• More active in vitro than ciprofloxacin or levofloxacin against Streptococcus pneumoniae (including penicillin-resistant strains) and anaerobic bacteria (i.e., Clostridium and Bacteroides),3 6 7 while retaining in vitro activity of ciprofloxacin and levofloxacin against gram-negative organisms3 6 and etiologic agents of atypical pneumonia (e.g., C. pneumoniae, M. pneumoniae, Legionella).3

  • Gram-positive aerobes: Active in vitro and in clinical infections against S. aureus (oxacillin-susceptible [methicillin-susceptible] strains only),1 b S. pneumoniae (including multidrug-resistant strains),1 b and S. pyogenes (group A β-hemolytic streptococci).1 Also active in vitro against some other staphylococci (e.g., S. epidermidis, S. saprophyticus) and some other streptococci (e.g., S. agalactiae [group B streptococci], S. pneumoniae [penicillin-resistant strains], viridans streptococci).1

  • Gram-negative aerobes: Active in vitro and in clinical infections against E. coli,1 H. influenzae,1 H. parainfluenzae,1 K. pneumoniae,1 M. catarrhalis,1 N. gonorrhoeae,1 and P. mirabilis.1 Also active in vitro against some strains of Acinetobacter, Citrobacter, Enterobacter, K. oxytoca, Morganella, and P. vulgaris.1

  • Other organisms: Active in vitro and in clinical infections against Chlamydophila pneumonia (formerly Chlamydia pneumoniae),1 L. pneumophila,1 M. pneumoniae,1 and M. tuberculosis.30 32

Advice to Patients

  • Advise patients that antibacterials (including gatifloxacin) should only be used to treat bacterial infections and not used to treat viral infections (e.g., the common cold).b

  • Importance of completing full course of therapy, even if feeling better after a few days.b

  • Advise patients that skipping doses or not completing the full course of therapy may decrease effectiveness and increase the likelihood that bacteria will develop resistance and will not be treatable with gatifloxacin or other antibacterials in the future.b

  • Importance of taking gatifloxacin at least 4 hours before multivitamins containing iron, magnesium, or zinc; aluminum- or magnesium-containing antacids; or didanosine chewable/dispersible buffered tablets, buffered powder for oral solution, or pediatric powder for oral solution prepared as an admixture with antacid.1 16

  • Importance of notifying clinician of persistent or worsening symptoms of infection.1

  • Potential for gatifloxacin to impair mental alertness or physical coordination; need for caution when operating machinery or driving a motor vehicle until effects of drug on individual are known.1 16

  • Potential for gatifloxacin to cause other CNS effects, including confusion, tremor, hallucinations, and depression.b

  • Importance of informing clinician if medical history includes palpitations, convulsions, or fainting spells or if any of these events occur during therapy.1

  • Importance of discontinuing therapy and of informing clinician if an allergic or hypersensitivity reaction occurs.1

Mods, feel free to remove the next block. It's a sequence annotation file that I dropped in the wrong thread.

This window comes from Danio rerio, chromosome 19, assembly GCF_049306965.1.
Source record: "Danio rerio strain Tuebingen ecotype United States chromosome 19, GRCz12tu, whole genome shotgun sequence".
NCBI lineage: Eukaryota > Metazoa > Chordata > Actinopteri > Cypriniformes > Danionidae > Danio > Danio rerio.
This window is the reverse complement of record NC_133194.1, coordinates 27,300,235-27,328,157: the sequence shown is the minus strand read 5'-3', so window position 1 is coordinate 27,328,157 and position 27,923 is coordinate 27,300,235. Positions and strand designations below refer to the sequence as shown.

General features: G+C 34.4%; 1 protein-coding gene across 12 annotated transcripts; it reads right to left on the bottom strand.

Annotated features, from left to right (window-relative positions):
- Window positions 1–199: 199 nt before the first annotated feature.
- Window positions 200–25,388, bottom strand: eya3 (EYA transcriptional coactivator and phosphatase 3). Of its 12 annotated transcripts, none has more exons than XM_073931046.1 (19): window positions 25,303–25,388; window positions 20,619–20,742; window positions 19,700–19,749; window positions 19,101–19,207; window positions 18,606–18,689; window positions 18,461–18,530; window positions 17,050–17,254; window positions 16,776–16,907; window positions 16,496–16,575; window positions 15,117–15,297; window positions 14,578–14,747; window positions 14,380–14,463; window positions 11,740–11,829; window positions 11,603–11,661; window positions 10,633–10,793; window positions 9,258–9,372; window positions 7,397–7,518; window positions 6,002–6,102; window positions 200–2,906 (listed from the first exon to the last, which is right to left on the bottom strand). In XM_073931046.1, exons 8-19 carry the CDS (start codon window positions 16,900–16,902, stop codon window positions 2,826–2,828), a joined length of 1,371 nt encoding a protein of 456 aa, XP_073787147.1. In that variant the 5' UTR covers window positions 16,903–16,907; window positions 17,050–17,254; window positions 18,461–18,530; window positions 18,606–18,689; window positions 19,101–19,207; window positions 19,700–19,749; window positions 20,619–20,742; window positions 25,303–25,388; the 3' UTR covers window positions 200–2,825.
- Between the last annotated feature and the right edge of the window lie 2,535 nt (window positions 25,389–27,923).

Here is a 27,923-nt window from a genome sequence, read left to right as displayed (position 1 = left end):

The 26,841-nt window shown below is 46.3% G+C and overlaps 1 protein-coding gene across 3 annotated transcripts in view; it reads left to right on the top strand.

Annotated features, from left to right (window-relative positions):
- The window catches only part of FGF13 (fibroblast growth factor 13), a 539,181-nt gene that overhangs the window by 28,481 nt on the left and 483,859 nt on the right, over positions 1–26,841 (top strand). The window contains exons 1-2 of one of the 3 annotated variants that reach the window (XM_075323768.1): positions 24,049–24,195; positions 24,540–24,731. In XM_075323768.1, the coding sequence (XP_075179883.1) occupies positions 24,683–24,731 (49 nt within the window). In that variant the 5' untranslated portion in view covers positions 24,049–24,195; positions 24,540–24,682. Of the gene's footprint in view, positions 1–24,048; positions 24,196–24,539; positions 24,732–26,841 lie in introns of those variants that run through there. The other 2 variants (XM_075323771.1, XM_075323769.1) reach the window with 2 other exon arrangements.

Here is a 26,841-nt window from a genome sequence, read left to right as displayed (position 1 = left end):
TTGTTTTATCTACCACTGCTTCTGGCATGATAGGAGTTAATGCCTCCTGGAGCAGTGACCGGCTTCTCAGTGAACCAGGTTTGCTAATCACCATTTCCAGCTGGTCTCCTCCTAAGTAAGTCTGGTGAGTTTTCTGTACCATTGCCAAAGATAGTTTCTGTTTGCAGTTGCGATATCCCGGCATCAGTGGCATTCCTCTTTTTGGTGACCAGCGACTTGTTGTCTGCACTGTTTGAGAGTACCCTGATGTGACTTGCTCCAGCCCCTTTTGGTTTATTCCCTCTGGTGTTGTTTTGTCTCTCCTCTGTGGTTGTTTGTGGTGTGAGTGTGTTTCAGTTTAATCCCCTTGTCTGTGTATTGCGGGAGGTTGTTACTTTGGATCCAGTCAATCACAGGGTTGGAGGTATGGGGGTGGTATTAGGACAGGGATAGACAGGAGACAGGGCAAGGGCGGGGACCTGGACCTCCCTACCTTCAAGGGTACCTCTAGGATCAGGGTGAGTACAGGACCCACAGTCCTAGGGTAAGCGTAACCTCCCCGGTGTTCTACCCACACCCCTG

• Potential for hypoglycemia or hyperglycemia, usually in patients with diabetes or in patients at risk for dysglycemia, but also in those without diabetes.b Importance of monitoring blood sugar concentrations.b Importance of initiating appropriate therapy immediately, discontinuing gatifloxacin, and contacting clinician if symptoms of high or low blood sugar occur.b (See Hypoglyecemia and Hyperglycemia under Cautions.)

  • Importance of informing clinician of personal or family history of QT interval prolongation or proarrhythmic conditions (e.g., hypokalemia, bradycardia, recent myocardial ischemia).1 b

  • Importance of discontinuing therapy and consulting clinician if symptoms of peripheral neuropathy (e.g., pain, burning, tingling, numbness, and/or weakness) develop.b

  • Advise patients of risk of adverse musculoskeletal effects and importance of discontinuing gatifloxacin, resting, refraining from exercise, and consulting clinician if pain, inflammation, or rupture of a tendon occurs.1

  • Importance of informing clinician of existing or contemplated concomitant therapy, including prescription and OTC drugs, especially drugs that may affect the QT interval (e.g., cisapride, erythromycin, antipsychotic agents, tricyclic antidepressants), antiarrhythmic agents (e.g., amiodarone, quinidine, procainamide, sotalol), diuretics (e.g., furosemide, hydrochlorothiazide), or drugs that may affect blood sugar concentrations.1 b

  • Importance of women informing clinicians if they are or plan to become pregnant or plan to breast-feed.1

  • Importance of advising patients of other important precautionary information.1 (See Cautions.)


Excipients in commercially available drug preparations may have clinically important effects in some individuals; consult specific product labeling for details.



Dosage Forms


Brand Names



Tablets, film-coated

200 mg


Bristol-Myers Squibb

400 mg


Bristol-Myers Squibb


For injection concentrate, for IV infusion

10 mg/mL (400 mg)

Tequin Injection

Bristol-Myers Squibb

Injection, for IV infusion

2 mg/mL (200 and 400 mg) in 5% dextrose

Tequin Injection Premixed (in flexible containers)

Bristol-Myers Squibb